If you’re a hardcore cinema fan you might have taken a few moments recently to reflect on the 35th anniversary of the release of Jaws.
June 20, 1975 was the day a young director named Steven Spielberg unveiled his troubled production on movie audiences. Based on the best selling novel by Peter Benchley, it was a film plagued with production problems, and inadvertently became a benchmark in cinema history.
Distributing it in a wide release pattern by releasing it to hundreds of movie screens at once was unprecedented, especially during the dead season of movies – in the middle of the summer. The gamble paid off however making Jaws a cinematic phenomenon.
The film was the first to gross over a $100 million in ticket sales, it would be nominated for four Academy Awards (including Best Picture) it made Spielberg a name director, John Williams a composer to remember and proved that the summer time might not be such a bad place to release audience pleasing entertainment.
The problems on the set have almost become common knowledge among movie fans. Simply said, the shark just didn’t work.
Looking back, it was blessing in disguise. The malfunctioning shark forced Spielberg to get creative and use other ways to give the audience the idea the shark was actually under that swimmer or circling the boat. This major problem with the lack of a shark and the ways Spielberg made his way around it, gave the film more tension and uneasiness.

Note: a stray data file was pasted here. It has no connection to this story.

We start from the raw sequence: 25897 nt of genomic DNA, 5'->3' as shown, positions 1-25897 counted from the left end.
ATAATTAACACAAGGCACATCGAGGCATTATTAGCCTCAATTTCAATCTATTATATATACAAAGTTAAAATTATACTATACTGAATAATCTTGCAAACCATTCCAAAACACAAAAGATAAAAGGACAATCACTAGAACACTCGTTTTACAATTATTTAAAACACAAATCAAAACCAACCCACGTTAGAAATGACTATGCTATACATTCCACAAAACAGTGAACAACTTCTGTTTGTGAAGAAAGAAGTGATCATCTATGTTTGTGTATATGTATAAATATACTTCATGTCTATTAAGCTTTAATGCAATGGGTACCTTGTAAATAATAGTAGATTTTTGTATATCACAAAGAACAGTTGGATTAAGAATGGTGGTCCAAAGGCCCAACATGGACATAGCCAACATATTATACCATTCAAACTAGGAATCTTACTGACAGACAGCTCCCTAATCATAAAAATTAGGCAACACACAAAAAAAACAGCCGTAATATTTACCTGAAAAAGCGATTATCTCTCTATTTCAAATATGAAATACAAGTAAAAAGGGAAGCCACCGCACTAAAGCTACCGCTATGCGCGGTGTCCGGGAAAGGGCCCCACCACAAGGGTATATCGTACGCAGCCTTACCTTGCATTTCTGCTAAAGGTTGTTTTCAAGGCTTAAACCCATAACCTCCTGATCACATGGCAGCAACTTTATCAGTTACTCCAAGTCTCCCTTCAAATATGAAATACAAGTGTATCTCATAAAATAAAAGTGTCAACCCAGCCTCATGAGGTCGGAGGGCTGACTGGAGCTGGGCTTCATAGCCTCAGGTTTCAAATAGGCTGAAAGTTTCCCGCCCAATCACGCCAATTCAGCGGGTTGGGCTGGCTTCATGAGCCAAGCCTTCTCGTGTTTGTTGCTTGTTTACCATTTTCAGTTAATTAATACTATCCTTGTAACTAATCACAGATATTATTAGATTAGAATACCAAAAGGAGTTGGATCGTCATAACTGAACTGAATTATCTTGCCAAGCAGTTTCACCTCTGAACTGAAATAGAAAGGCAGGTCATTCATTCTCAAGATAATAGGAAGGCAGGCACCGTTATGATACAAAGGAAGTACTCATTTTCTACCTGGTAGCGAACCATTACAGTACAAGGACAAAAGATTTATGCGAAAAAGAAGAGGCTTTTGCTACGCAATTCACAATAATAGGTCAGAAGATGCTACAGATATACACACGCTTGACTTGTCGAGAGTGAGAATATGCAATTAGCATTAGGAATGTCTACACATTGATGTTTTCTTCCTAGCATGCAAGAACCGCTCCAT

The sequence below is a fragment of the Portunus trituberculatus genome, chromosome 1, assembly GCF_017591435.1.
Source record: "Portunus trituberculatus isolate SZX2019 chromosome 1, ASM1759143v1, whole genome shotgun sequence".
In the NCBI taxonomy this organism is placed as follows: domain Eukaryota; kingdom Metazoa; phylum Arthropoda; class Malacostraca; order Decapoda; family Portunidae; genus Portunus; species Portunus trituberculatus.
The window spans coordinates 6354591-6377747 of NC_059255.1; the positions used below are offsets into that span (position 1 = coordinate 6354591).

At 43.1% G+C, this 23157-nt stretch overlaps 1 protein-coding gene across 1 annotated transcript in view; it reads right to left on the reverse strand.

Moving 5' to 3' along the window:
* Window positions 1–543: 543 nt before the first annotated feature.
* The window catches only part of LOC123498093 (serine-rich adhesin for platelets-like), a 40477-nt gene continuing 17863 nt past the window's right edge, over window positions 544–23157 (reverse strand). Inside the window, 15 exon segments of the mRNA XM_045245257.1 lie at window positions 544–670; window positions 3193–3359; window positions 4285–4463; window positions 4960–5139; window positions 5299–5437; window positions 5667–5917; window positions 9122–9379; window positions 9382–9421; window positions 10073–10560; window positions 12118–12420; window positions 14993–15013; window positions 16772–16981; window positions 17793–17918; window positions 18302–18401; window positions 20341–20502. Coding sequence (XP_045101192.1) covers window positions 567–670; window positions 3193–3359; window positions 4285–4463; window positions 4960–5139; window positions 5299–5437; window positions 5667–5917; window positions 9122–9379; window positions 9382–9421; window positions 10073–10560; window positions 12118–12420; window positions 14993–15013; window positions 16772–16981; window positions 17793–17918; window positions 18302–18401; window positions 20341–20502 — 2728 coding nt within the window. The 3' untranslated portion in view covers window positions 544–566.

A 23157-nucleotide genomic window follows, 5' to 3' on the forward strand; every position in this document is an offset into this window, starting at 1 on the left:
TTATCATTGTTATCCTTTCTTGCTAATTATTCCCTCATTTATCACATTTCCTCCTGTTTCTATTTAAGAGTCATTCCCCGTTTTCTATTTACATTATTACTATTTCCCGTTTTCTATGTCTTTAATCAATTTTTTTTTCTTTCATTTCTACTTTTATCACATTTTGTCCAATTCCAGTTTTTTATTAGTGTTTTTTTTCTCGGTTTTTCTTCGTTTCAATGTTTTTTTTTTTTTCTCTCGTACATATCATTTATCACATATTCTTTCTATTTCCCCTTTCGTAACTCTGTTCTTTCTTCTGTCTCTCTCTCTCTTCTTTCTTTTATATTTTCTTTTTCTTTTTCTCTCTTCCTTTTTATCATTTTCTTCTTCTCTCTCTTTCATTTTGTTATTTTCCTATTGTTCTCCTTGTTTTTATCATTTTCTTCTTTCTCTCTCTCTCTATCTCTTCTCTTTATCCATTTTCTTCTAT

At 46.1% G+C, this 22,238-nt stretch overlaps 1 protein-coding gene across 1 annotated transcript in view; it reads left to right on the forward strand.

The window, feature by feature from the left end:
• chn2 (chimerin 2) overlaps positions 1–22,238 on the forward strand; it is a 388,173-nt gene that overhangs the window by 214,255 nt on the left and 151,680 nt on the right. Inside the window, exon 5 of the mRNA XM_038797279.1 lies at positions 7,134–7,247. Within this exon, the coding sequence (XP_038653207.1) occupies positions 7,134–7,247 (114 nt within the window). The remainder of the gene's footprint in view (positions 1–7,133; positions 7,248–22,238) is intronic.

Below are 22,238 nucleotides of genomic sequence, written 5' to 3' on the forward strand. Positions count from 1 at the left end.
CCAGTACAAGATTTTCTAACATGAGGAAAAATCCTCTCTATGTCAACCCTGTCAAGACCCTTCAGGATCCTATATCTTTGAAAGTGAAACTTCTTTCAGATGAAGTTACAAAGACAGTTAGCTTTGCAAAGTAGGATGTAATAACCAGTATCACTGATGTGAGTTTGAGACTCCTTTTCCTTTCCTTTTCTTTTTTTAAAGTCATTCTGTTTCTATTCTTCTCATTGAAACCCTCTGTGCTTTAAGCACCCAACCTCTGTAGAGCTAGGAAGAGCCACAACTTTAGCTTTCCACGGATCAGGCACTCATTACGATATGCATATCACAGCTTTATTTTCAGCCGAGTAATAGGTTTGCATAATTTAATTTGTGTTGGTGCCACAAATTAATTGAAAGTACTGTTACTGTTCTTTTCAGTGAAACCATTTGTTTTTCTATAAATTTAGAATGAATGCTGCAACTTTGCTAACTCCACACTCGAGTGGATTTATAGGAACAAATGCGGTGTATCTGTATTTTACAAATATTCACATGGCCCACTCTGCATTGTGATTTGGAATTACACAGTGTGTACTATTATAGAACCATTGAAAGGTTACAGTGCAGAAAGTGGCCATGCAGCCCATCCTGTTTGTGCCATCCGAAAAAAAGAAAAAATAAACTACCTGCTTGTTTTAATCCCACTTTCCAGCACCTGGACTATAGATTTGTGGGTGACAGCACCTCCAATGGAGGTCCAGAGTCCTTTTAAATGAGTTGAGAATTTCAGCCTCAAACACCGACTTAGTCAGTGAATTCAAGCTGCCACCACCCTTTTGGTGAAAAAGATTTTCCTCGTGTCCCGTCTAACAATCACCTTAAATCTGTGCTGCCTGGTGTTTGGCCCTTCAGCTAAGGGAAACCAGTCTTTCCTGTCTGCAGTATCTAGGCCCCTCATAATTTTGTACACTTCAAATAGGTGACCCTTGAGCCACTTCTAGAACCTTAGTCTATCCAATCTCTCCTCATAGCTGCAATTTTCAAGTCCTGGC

Jaws could have easily become a monster-type movie, with a mammoth shark showing up all the time; instead it became one of the most inventive suspense films ever. Jaws did for sharks, what Psycho did for showers. It cemented the fear and fascination with sharks in popular culture. During the summer of ’75, beach attendance dramatically dropped, which was attributed to the release of the film. Today hearing the Jaws theme is a signal that something dangerous is lurking about.
Fortunately the shark never got a chance to overshadow the characters who were forced to deal with it. Roy Scheider, Richard Dreyfuss and Robert Shaw are all just as memorable as anything in Jaws.
When the shark is off-screen you don’t get impatient to get back to it because Chief Brody, Matt Hooper and Quint are so much fun to watch interacting together. Whether they’re comparing scars, getting seasick, recounting the sinking of the USS Indianapolis, talking about bite radius’, singing old sailing songs – the characters in Jawsleave just as much of an impression as the shark attacks.
Naturally, after seeing the impact Jaws had on audiences and the success it had had, sequels were inevitable. Of course it was impossible to duplicate it, but that didn’t stop filmmakers from trying. In 1983 the nifty allure of seeing the shark in 3-D couldn’t overcome all the well done components that the original had. By 1987’s Jaws: The Revenge (which has since been ranked by many as one of the worst films ever made) it was thankfully decided to leave Jaws alone.
I’ve watched Jaws countless times and every time it’s always a satisfying experience. Sure I know where all the ‘scare moments’ are, but it’s such a well done film the scares are not the only thing it has going for it. The acting, directing, editing, music, the story, the characters – all of it continues to make it a real thrilling film to watch. Despite all the great films Spielberg has been a part of since Jaws, in many ways I think it continues to be his best film.
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